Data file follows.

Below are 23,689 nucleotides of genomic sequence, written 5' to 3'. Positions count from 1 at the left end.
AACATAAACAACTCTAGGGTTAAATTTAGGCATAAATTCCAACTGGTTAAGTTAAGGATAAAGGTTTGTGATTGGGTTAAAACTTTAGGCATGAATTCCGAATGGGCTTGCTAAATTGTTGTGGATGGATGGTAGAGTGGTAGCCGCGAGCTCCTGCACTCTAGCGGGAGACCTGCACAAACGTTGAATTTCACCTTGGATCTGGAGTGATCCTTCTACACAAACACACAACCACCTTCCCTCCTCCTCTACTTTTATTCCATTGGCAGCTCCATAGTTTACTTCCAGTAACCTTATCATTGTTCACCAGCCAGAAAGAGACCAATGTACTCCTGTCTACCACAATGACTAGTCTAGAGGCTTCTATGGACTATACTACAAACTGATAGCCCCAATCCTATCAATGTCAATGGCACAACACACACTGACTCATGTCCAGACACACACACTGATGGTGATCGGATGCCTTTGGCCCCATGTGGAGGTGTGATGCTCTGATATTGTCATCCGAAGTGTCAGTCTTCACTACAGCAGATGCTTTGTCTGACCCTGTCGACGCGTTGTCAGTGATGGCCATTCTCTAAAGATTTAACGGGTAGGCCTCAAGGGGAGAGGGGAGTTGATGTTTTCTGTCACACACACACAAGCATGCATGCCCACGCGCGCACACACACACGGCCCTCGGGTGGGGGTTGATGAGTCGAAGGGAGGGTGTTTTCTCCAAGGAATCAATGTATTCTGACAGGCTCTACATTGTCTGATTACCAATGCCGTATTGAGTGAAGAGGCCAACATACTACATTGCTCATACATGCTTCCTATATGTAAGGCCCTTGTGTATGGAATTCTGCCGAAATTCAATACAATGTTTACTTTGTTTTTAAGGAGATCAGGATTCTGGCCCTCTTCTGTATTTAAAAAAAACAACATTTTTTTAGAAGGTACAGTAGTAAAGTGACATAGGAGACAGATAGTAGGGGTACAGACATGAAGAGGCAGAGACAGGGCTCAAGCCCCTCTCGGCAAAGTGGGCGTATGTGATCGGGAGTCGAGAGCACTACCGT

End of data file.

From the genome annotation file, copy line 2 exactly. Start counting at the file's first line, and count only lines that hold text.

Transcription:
AACATAAACAACTCTAGGGTTAAATTTAGGCATAAATTCCAACTGGTTAAGTTAAGGATAAAGGTTTGTGATTGGGTTAAAACTTTAGGCATGAATTCCGAATGGGCTTGCTAAATTGTTGTGGATGGATGGTAGAGTGGTAGCCGCGAGCTCCTGCACTCTAGCGGGAGACCTGCACAAACGTTGAATTTCACCTTGGATCTGGAGTGATCCTTCTACACAAACACACAACCACCTTCCCTCCTCCTCTACTTTTATTCCATTGGCAGCTCCATAGTTTACTTCCAGTAACCTTATCATTGTTCACCAGCCAGAAAGAGACCAATGTACTCCTGTCTACCACAATGACTAGTCTAGAGGCTTCTATGGACTATACTACAAACTGATAGCCCCAATCCTATCAATGTCAATGGCACAACACACACTGACTCATGTCCAGACACACACACTGATGGTGATCGGATGCCTTTGGCCCCATGTGGAGGTGTGATGCTCTGATATTGTCATCCGAAGTGTCAGTCTTCACTACAGCAGATGCTTTGTCTGACCCTGTCGACGCGTTGTCAGTGATGGCCATTCTCTAAAGATTTAACGGGTAGGCCTCAAGGGGAGAGGGGAGTTGATGTTTTCTGTCACACACACACAAGCATGCATGCCCACGCGCGCACACACACACGGCCCTCGGGTGGGGGTTGATGAGTCGAAGGGAGGGTGTTTTCTCCAAGGAATCAATGTATTCTGACAGGCTCTACATTGTCTGATTACCAATGCCGTATTGAGTGAAGAGGCCAACATACTACATTGCTCATACATGCTTCCTATATGTAAGGCCCTTGTGTATGGAATTCTGCCGAAATTCAATACAATGTTTACTTTGTTTTTAAGGAGATCAGGATTCTGGCCCTCTTCTGTATTTAAAAAAAACAACATTTTTTTAGAAGGTACAGTAGTAAAGTGACATAGGAGACAGATAGTAGGGGTACAGACATGAAGAGGCAGAGACAGGGCTCAAGCCCCTCTCGGCAAAGTGGGCGTATGTGATCGGGAGTCGAGAGCACTACCGT